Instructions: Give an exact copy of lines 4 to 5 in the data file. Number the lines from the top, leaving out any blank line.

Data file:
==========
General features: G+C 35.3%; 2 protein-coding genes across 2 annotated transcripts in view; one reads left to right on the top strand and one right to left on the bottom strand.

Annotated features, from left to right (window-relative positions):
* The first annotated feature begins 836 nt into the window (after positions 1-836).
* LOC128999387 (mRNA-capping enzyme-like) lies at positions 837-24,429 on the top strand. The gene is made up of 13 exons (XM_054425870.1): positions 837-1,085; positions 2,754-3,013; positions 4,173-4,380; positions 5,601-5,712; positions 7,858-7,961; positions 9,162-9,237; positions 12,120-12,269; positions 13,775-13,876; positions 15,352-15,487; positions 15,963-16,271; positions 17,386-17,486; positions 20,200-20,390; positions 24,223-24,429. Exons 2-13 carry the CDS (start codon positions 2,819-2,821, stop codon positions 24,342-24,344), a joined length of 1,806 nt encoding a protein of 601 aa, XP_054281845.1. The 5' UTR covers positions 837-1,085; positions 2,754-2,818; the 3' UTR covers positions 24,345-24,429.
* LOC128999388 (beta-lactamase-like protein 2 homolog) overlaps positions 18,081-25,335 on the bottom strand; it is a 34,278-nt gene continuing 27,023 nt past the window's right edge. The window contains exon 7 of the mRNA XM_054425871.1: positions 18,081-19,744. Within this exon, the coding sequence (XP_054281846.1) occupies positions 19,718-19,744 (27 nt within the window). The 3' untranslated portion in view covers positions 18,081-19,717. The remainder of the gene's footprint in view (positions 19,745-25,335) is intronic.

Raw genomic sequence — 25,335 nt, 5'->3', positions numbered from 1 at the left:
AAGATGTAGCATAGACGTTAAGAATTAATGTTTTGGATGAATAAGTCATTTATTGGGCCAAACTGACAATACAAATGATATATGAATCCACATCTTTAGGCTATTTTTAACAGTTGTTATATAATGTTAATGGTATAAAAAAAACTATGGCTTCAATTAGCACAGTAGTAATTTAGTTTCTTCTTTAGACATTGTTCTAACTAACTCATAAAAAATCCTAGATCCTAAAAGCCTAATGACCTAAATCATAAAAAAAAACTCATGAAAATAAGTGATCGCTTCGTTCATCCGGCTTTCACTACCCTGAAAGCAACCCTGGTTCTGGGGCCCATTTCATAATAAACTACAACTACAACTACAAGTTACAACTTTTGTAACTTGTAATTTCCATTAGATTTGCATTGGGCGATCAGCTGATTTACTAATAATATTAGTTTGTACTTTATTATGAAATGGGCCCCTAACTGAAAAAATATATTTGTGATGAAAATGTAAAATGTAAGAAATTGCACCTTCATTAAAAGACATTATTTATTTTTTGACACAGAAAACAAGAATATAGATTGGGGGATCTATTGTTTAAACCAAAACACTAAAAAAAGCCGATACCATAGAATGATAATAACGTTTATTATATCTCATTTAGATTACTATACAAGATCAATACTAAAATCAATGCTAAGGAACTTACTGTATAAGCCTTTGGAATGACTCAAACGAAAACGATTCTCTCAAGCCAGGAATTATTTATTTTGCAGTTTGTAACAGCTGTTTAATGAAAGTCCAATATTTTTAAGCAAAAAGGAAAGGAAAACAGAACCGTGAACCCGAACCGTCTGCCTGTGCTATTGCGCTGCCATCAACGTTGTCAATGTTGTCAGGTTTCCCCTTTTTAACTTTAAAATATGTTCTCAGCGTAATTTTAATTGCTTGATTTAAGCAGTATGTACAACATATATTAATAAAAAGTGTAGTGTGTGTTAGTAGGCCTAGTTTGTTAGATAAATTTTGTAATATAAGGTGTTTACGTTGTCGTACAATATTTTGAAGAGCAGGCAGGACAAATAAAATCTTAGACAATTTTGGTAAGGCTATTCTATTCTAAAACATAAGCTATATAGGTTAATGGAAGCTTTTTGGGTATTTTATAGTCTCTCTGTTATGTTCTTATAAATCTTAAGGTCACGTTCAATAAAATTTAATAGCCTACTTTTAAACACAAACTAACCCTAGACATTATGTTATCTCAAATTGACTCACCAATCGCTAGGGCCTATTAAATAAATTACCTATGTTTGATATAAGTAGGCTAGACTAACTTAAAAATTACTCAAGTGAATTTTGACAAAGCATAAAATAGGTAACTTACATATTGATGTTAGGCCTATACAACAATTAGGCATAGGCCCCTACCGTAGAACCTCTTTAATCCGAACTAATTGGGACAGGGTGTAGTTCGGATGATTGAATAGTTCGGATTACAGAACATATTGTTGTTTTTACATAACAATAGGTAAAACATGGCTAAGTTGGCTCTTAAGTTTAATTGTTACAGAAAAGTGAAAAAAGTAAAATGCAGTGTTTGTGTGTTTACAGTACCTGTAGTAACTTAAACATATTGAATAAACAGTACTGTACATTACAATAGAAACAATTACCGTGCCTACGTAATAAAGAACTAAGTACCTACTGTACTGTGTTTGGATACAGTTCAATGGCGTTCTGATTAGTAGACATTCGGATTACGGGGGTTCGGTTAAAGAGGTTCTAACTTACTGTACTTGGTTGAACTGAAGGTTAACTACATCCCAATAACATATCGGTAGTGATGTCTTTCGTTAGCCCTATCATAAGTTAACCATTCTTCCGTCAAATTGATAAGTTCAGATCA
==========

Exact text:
* LOC128999387 (mRNA-capping enzyme-like) lies at positions 837-24,429 on the top strand. The gene is made up of 13 exons (XM_054425870.1): positions 837-1,085; positions 2,754-3,013; positions 4,173-4,380; positions 5,601-5,712; positions 7,858-7,961; positions 9,162-9,237; positions 12,120-12,269; positions 13,775-13,876; positions 15,352-15,487; positions 15,963-16,271; positions 17,386-17,486; positions 20,200-20,390; positions 24,223-24,429. Exons 2-13 carry the CDS (start codon positions 2,819-2,821, stop codon positions 24,342-24,344), a joined length of 1,806 nt encoding a protein of 601 aa, XP_054281845.1. The 5' UTR covers positions 837-1,085; positions 2,754-2,818; the 3' UTR covers positions 24,345-24,429.
* LOC128999388 (beta-lactamase-like protein 2 homolog) overlaps positions 18,081-25,335 on the bottom strand; it is a 34,278-nt gene continuing 27,023 nt past the window's right edge. The window contains exon 7 of the mRNA XM_054425871.1: positions 18,081-19,744. Within this exon, the coding sequence (XP_054281846.1) occupies positions 19,718-19,744 (27 nt within the window). The 3' untranslated portion in view covers positions 18,081-19,717. The remainder of the gene's footprint in view (positions 19,745-25,335) is intronic.